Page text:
A major problem here, as with most of Civil War, is that Tony Stark is made to be the bad guy. Throughout the first 10 parts of Embedded, Urich and Floyd’s efforts point towards Tony Stark being a shady figure behind the scenes, as well as a king douche bag in the forefront. That’s all well and good, but then with his side winning the war and Stark becoming a prime force of the new Marvel U, suddenly he has to be seen in a bright light, so part 11 features a massive turnaround, where Floyd and Urich see the wisdom of his plan, so they won’t tell anyone.

So all is right with the world, except for me, who had to wait months and months for this non-resolution. Nothing was quite as bad as issue 10, where Floyd and Urich keep trying to tell each other Stark’s secret, but are distracted each time. With all of the other stories done by issue 10, was there really a need for 11? If nothing else, D-list heroes Bantam and Typeface get killed during this storyline. Sad day.

THE ACCUSED (Issues 1-10)
This story features Speedball, who is the sole survivor of the New Warriors after their fateful Stamford mission that started this whole mess. Devoid of his powers and quickly arrested, he’s offered amnesty by registering, by again and again refuses to do so. When he’s given his day in court, he’s shot by a man in the crowd. He comes to, decides to register, and creates the identity of Penance, wearing a costume with spikes on the inside, so he can use his powers (now activated by pain).

This is another story that goes one way for over half its run, then suddenly turns towards the end. The entire series runs on Speedball maintaining that the New Warriors did nothing wrong and should not be treated as criminals. Even when he agrees to register, it seems to be more out of personal motives, rather than seeing the good in doing so. But in the last chapter, suddenly he’s angst ridden about the deaths of the people of Stamford, and creates the new identity as a way to atone for his crimes. This ending came directly out of the blue, and didn’t fit with the rest of the story at all.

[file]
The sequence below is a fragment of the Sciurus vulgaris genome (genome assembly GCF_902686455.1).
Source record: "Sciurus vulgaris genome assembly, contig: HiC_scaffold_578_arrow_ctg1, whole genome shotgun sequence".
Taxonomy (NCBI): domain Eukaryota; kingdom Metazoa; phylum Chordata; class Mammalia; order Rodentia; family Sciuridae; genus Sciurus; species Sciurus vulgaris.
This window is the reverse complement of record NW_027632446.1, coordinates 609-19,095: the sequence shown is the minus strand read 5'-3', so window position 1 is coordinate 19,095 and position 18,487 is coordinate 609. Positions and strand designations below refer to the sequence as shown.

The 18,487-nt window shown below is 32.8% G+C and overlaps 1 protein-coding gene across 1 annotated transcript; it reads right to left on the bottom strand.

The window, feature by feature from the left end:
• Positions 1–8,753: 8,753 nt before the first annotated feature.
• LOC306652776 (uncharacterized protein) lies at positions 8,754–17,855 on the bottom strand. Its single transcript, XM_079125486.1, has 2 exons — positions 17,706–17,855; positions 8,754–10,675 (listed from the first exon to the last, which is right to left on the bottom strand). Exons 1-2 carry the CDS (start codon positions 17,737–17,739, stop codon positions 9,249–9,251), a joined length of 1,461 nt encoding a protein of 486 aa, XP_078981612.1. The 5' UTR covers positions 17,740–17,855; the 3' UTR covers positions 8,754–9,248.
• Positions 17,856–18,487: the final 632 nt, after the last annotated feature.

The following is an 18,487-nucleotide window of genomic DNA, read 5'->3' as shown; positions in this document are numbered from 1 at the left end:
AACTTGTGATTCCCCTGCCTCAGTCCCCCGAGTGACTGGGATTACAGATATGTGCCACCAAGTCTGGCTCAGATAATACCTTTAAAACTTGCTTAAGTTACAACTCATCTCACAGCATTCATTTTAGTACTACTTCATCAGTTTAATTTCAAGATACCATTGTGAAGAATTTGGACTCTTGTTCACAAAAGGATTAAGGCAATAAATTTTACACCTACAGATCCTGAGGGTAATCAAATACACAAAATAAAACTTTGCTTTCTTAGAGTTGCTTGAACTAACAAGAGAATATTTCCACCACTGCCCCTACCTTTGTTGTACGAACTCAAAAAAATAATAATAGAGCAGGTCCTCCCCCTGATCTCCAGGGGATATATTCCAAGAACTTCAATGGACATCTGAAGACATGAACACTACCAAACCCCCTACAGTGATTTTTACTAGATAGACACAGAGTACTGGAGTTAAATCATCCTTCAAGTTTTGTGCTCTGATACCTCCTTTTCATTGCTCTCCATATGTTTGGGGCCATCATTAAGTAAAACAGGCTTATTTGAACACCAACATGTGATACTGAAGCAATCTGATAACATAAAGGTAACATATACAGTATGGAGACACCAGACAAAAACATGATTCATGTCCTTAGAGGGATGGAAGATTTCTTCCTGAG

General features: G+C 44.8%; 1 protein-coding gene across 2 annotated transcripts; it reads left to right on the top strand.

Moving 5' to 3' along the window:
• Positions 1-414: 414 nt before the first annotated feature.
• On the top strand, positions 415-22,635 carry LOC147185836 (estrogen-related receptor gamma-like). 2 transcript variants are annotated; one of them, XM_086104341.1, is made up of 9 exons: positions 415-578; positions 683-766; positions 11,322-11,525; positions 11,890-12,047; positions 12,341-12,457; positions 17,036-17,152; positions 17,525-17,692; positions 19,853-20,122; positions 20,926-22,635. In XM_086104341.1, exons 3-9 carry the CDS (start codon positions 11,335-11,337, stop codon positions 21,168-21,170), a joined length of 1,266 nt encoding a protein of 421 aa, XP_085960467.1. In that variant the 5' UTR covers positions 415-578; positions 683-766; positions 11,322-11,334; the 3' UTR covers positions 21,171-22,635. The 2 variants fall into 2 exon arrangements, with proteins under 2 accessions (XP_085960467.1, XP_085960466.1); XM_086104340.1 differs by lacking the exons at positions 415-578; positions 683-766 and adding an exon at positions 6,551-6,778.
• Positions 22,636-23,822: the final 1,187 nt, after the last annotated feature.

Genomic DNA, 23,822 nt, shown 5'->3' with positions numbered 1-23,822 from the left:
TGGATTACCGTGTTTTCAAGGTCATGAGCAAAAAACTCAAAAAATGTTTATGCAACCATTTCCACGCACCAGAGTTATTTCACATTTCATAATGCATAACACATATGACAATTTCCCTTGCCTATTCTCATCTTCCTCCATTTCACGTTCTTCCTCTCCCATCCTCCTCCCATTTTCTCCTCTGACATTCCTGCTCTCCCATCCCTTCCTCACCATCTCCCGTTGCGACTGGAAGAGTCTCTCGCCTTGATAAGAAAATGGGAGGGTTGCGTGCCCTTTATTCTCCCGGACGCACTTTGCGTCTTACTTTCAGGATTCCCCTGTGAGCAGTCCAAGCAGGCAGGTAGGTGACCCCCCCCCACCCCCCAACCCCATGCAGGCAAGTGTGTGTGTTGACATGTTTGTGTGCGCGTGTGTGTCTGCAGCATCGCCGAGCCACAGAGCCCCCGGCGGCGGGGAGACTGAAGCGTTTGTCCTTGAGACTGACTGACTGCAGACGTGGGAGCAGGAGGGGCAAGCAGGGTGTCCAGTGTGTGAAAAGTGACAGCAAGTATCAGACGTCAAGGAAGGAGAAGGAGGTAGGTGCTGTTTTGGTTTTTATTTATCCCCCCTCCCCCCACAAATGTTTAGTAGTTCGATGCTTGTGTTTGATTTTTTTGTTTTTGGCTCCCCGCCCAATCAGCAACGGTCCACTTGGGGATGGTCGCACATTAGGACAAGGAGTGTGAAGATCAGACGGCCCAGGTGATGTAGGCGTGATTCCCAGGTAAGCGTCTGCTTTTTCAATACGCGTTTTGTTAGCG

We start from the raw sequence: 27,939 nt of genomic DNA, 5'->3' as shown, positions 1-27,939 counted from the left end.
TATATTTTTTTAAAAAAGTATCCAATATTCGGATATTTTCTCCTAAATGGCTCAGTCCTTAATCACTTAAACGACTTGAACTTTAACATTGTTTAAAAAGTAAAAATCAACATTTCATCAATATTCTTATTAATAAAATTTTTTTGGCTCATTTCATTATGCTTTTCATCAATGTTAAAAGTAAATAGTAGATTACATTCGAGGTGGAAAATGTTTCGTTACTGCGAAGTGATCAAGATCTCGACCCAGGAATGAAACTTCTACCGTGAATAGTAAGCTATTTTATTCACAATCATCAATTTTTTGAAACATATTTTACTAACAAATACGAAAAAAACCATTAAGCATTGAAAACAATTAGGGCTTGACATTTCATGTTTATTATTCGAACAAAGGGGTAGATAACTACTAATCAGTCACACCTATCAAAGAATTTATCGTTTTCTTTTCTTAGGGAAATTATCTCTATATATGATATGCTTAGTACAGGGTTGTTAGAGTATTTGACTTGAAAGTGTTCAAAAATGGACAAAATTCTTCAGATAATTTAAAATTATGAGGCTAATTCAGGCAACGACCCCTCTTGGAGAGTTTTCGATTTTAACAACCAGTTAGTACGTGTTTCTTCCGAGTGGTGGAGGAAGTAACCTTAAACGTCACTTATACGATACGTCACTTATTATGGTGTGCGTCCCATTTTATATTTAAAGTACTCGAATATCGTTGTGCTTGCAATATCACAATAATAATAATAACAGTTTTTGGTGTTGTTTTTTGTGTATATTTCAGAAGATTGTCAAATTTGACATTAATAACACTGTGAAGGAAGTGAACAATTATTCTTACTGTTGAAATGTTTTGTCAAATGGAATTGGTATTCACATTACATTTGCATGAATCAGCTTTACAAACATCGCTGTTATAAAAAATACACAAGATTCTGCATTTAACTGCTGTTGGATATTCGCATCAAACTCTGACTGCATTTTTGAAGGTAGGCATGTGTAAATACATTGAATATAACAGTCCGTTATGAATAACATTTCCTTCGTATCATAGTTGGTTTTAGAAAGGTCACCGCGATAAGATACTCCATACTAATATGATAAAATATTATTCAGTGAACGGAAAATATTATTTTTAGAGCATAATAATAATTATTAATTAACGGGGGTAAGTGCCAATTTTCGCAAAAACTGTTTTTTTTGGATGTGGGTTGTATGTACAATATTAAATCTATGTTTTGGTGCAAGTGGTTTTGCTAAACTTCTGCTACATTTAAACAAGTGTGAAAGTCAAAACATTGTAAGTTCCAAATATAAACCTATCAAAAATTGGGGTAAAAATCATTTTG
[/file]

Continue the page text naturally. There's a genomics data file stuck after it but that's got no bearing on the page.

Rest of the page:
Another thing this story featured were the inhumane conditions of the 42 prison facility. With Iron Man, Mr. Fantastic, and Yellowjacket in charge, and Captain Marvel running it, these conditions are completely out of place. It’s somewhat explained as a part of Stark’s plan to get heroes to register, but still, when heroes are killing themselves, something’s wrong with the story.

BACK-UP STORIES (Issues 1-9)
These were no more than three pages at the end of each issue, showing scenes from Civil War next to similar scenes from American history, with voice overs giving commentary. Not really even worth mentioning.

This was a couple pages showing Norman Osbourne’s reaction to Spider-Man unmasking. I guess it would be a setup to his inclusion in the Thunderbolts, but not really important.

SLEEPER CELL (Issues 3-9)
This story, featuring agents of Atlantis disguised as regular humans, spanned three seperate storylines. The first was a signal being sent out for the sleeper agents to shed their disguises…which largely went nowhere. Why couldn’t they have just been Atlanteans sneaking above the water that day? There was no point to the hiding…at least not at this point in time.